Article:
Distinct from the CNS candidiasis related to hematogenously disseminated candidiasis, neurosurgery-related CNS candidiasis follows surgical interventions that involve placement of plastic devices into the brain. Most infections are due to ventriculo-peritoneal (VP) shunt placement. Only a few cases have followed simple craniotomies or lumbar punctures [438, 816].

VP shunt infections are common [295, 436, 2017].

Most such infections are bacterial, with fungal cases being rare. However, Candida spp. explains almost all fungal-related VP shunt infections [436, 2017].


Fungal meningitis in patients with VP shunts in place occurs relatively infrequently. Incidence rates of between 1% and 17% have been reported [436, 2017]. The highest rates were seen in infants less than 1 year old [436].

Neurosurgery-related CNS candidiasis may be increasing in relevance as a nosocomial infection. One center has recently reported Candida spp. as the fourth leading pathogen causing meningitis in neurosurgical patients [1644]. A practice that may explain an increase in the incidence of neurosurgery-related CNS candidiasis is the use of prophylactic antibiotics for patients with ventricular catheter for monitoring and CSF drainage [1827]. However, through 1998 only 26 adult patients affected by this condition had been reported in the English-language literature [816].

Risk Factors associated with Neurosurgery-related CNS Candidiasis

VP shunt placement or replacement is the most prominent association. A few cases have been seen following craniotomy or placement of lumbar drains [438, 816, 1644]. Not surprisingly, abdominal infections in patients with VP shunts in place and previous bacterial meningitis have also been linked to this problem [816, 1644].

Neurosurgery-related CNS Candidiasis and Candida spp.

In the largest (N = 26) and newest series of neurosurgery-related cases in adults, C. albicans was responsible for less than 50% of cases, while C. parapsilosis was isolated in 25% of cases. C. tropicalis was the least frequent species [816]. In the largest series in the pediatric population, C. albicans was responsible for 5 of 8 (63%) cases. C. parapsilosis, C. tropicalis and C. glabrata caused one case each [436].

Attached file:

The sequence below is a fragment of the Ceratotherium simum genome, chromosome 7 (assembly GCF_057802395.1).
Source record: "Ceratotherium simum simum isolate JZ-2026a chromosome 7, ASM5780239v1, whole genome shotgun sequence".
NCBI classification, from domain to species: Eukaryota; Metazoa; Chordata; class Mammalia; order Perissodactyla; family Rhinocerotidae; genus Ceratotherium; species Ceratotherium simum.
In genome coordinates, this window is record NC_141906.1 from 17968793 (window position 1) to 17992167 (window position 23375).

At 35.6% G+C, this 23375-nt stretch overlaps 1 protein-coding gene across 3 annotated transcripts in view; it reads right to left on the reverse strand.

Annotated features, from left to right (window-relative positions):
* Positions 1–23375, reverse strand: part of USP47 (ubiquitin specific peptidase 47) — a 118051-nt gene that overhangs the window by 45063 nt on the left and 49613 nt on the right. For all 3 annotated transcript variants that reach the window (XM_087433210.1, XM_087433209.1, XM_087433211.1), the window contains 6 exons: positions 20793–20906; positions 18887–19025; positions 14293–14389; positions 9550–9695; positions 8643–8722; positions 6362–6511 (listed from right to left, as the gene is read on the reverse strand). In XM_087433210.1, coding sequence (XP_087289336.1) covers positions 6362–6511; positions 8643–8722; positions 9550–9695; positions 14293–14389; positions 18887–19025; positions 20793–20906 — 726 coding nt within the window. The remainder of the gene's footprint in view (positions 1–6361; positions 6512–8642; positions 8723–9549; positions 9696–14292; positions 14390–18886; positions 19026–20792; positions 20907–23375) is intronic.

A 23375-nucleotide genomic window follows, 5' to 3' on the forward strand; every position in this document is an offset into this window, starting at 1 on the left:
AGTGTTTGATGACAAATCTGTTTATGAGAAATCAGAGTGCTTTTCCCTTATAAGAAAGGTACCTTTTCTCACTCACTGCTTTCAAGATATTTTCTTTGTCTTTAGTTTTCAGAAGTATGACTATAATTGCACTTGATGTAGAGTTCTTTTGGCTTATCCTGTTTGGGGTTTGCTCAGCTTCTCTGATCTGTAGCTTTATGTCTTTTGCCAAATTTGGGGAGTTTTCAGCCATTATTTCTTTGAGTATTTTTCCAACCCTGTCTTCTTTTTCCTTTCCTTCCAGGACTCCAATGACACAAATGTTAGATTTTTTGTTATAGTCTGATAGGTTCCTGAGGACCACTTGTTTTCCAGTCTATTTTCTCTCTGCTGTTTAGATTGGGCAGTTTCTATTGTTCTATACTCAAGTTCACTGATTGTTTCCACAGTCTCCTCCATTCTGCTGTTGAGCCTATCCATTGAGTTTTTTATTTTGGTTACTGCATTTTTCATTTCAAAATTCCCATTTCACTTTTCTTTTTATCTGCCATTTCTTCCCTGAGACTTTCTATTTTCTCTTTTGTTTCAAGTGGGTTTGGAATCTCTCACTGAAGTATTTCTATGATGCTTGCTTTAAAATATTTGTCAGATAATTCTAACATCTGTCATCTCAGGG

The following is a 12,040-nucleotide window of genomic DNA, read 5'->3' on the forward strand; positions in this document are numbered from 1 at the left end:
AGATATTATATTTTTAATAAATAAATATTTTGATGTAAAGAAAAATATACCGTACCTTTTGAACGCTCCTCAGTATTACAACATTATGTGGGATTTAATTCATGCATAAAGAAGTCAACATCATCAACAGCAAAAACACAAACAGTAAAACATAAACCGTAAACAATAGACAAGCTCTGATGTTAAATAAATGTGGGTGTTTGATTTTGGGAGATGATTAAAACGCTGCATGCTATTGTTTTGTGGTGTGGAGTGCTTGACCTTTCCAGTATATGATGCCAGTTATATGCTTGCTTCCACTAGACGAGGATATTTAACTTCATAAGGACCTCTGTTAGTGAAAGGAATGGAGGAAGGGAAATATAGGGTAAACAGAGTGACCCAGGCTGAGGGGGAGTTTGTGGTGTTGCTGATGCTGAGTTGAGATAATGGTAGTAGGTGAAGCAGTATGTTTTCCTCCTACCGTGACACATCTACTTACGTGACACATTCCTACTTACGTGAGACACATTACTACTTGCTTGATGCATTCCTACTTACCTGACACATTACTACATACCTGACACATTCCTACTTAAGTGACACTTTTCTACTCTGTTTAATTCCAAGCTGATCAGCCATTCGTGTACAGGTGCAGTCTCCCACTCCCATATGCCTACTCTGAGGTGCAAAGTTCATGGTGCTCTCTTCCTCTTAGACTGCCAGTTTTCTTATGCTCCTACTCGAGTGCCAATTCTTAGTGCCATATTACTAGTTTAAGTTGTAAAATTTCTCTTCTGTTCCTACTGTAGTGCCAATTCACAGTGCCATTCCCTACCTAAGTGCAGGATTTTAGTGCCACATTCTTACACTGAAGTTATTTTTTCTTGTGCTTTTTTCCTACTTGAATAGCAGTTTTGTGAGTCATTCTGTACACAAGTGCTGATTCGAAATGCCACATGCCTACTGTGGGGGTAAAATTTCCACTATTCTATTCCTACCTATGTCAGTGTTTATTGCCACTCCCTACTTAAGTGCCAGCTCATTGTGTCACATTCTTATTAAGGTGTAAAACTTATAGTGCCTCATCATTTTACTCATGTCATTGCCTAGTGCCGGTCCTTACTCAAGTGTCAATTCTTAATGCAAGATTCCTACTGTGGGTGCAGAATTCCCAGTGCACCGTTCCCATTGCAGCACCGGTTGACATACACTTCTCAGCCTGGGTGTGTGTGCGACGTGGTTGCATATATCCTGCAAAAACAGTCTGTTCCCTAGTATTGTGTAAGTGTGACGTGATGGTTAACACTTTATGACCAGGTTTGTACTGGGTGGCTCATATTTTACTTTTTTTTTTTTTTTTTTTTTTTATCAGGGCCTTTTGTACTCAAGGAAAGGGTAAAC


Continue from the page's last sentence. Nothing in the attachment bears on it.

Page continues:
Clinical Manifestations


In adults, a clinical picture quite similar to the one of bacterial meningitis has been described [816, 2017]. The most frequent findings are fever, nuchal rigidity, altered mental status, confusion, headache, nausea and vomiting, disorientation, focal neurologic signs, and seizure activity. In children with VP shunt infections, a more subtle picture is described [436]. Characteristic findings in this age group include lack of nuchal rigidity and fever in only 1/3 of cases. More common are signs of shunt obstruction (progressive head enlargment is frequently found) and nonspecific symptoms such as poor appetite, poor activity, and vomiting.

Specific Diagnostic Strategies

Growth of Candida spp. from CSF is of course a critical element in making this diagnosis. Analysis of the CSF is often suggestive of only a mild inflammatory response, with increased cells and protein, but relatively normal glucose being typical:

  Adults Children
Author, Year, Reference Geers, 1999 [816] Chiou, 1994 [436]
WBC* (cells/mm3) 445 (2-7,899) 194 (2-660)
Protein (mg/dl) 113 (14-440) 347 (32-1,032)
Glucose(mg/dl) 67 (22-150) 38 (11-50)

* WBC: White blood count

Occasionally a single sample of CSF drawn from a catheter will grow Candida spp. and not be related to actual infection. Geer et. al identified eleven such patients [816]. Only two of these patients received antifungal therapy, but the whole group did well. These authors compared clinical characteristics and laboratory findings of these patients with a similar number of patients that also had Candida spp. isolated from the CSF but who were considered to be truly infected. Based on this comparison, the authors found that the presence of one or a combination of the following findings was indicative of such insignificant recovery of Candida from the CSF:

  • Negative results when the sample was subsequently cultured from a CSF specimen obtained by lumbar puncture
  • Negative results after culturing a second CSF sample obtained by aspiration from the same device
  • Absence of clinical manifestations such as meningismus, focal neurological signs and/or altered mental status


As with most device-related Candida infections, treatment of neurosurgery-related CNS candidiasis usually requires both antifungal therapy and removal of the infected device.

Shunt removal

Comparative data do not exist. However, numerous clinical reports have stated that catheter removal was a crucial step in achieving cure of such infections [494, 816, 1644, 2371]. Based on this, experts coincide in recommending that in cases of VP shunt-related candidal meningitis:

  1. Remove the device
  2. Use externalized drainage during initial therapy
  3. Initiate antifungal therapy
  4. Place a new shunt once therapy is well underway and clinical response is apparent

Antifungal therapy

The princples of treatment of invasive candidiasis-related CNS candidiasis apply to neurosurgery-related candidiasis. If device removal is not possible, permanent suppressive therapy might be required.